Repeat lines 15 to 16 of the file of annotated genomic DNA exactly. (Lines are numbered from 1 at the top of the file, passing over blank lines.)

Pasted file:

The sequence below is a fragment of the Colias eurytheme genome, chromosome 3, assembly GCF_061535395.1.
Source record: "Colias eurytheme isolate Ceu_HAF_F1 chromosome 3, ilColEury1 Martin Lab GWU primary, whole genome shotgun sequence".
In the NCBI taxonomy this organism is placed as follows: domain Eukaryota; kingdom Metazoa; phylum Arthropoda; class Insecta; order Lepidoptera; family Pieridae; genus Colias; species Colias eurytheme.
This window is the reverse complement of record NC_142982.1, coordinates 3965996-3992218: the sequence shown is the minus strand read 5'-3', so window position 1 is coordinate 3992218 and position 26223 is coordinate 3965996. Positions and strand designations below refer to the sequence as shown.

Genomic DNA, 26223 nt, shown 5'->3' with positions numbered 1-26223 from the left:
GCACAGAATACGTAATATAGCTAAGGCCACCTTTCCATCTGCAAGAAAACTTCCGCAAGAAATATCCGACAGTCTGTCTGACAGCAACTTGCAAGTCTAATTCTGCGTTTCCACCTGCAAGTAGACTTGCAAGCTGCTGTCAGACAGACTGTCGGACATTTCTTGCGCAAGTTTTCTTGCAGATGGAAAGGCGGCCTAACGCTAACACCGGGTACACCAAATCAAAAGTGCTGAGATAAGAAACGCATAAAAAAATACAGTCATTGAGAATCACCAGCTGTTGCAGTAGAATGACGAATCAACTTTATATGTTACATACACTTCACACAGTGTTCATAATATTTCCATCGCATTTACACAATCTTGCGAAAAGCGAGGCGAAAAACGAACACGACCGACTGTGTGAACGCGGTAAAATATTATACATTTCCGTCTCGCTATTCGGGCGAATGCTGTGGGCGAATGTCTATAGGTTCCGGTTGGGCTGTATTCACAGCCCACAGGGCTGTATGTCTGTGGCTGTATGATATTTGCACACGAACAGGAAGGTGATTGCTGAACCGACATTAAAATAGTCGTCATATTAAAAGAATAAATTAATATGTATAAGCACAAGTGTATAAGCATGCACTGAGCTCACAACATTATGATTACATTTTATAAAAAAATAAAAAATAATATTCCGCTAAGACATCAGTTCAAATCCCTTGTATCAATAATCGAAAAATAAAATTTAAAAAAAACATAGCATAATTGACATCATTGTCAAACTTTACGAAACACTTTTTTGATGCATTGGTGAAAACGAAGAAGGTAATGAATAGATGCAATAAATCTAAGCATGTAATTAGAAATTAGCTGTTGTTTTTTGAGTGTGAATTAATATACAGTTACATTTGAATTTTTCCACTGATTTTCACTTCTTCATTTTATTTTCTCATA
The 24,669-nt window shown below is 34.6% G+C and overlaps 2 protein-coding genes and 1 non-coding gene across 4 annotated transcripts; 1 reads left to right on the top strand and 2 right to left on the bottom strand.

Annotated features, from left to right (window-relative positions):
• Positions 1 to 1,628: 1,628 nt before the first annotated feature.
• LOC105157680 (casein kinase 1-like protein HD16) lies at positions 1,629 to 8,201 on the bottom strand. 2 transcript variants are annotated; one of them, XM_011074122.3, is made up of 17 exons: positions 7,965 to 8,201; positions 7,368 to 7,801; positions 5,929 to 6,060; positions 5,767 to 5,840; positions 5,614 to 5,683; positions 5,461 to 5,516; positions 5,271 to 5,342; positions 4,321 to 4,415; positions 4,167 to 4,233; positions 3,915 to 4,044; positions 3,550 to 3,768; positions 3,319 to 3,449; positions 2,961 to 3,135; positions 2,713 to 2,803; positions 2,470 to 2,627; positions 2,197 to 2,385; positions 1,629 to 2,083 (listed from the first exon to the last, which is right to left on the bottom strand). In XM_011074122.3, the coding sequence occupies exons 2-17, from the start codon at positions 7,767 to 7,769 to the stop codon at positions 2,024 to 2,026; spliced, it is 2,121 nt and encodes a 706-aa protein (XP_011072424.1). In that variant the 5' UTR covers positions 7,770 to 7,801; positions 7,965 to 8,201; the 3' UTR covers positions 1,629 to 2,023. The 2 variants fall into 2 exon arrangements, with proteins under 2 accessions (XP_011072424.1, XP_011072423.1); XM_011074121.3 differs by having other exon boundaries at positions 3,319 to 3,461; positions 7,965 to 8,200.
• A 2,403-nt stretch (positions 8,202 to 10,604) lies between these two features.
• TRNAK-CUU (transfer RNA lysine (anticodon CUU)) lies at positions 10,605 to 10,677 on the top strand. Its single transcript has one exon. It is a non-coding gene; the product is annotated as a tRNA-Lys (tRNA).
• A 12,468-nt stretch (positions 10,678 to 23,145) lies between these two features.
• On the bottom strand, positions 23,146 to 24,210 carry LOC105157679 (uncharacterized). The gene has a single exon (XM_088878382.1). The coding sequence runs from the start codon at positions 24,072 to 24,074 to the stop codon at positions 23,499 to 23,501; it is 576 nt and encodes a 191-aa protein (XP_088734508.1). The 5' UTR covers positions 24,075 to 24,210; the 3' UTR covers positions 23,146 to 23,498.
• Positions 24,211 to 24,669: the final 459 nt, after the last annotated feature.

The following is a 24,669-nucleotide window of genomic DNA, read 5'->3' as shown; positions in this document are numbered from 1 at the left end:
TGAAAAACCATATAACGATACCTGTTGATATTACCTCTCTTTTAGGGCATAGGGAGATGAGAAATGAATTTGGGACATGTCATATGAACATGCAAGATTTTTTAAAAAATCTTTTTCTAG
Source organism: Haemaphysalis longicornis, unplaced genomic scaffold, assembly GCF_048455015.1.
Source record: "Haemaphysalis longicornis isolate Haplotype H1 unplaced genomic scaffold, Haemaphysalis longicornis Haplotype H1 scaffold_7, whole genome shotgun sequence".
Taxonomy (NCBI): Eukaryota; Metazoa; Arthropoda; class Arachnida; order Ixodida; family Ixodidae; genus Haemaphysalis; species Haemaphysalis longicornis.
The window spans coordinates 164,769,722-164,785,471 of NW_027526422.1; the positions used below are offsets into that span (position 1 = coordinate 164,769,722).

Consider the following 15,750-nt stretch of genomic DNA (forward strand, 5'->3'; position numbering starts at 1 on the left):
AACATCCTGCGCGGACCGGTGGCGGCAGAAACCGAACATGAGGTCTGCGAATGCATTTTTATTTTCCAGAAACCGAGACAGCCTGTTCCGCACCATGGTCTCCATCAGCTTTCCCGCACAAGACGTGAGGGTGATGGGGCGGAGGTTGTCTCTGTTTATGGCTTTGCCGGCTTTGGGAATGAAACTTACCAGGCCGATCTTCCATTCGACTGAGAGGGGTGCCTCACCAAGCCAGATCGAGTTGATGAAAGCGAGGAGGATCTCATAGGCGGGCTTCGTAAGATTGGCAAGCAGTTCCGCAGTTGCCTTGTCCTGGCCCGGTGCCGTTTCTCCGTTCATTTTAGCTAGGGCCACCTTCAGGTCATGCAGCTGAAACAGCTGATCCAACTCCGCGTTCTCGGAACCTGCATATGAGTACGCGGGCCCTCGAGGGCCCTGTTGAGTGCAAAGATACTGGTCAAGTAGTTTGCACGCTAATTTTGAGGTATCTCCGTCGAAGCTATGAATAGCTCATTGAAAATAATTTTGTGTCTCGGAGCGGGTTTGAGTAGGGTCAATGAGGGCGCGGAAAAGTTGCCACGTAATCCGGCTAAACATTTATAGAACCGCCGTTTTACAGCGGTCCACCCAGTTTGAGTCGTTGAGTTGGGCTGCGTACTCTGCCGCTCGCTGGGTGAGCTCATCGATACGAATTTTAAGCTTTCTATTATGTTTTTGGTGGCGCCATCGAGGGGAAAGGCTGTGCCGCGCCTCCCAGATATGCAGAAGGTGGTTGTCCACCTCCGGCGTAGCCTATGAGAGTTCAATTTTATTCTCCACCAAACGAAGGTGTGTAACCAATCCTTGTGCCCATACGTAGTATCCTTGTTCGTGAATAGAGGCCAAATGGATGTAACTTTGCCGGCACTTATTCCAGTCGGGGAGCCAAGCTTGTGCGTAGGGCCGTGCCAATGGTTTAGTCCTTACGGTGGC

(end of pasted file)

• Positions 24,211 to 24,669: the final 459 nt, after the last annotated feature.

The following is a 24,669-nucleotide window of genomic DNA, read 5'->3' as shown; positions in this document are numbered from 1 at the left end: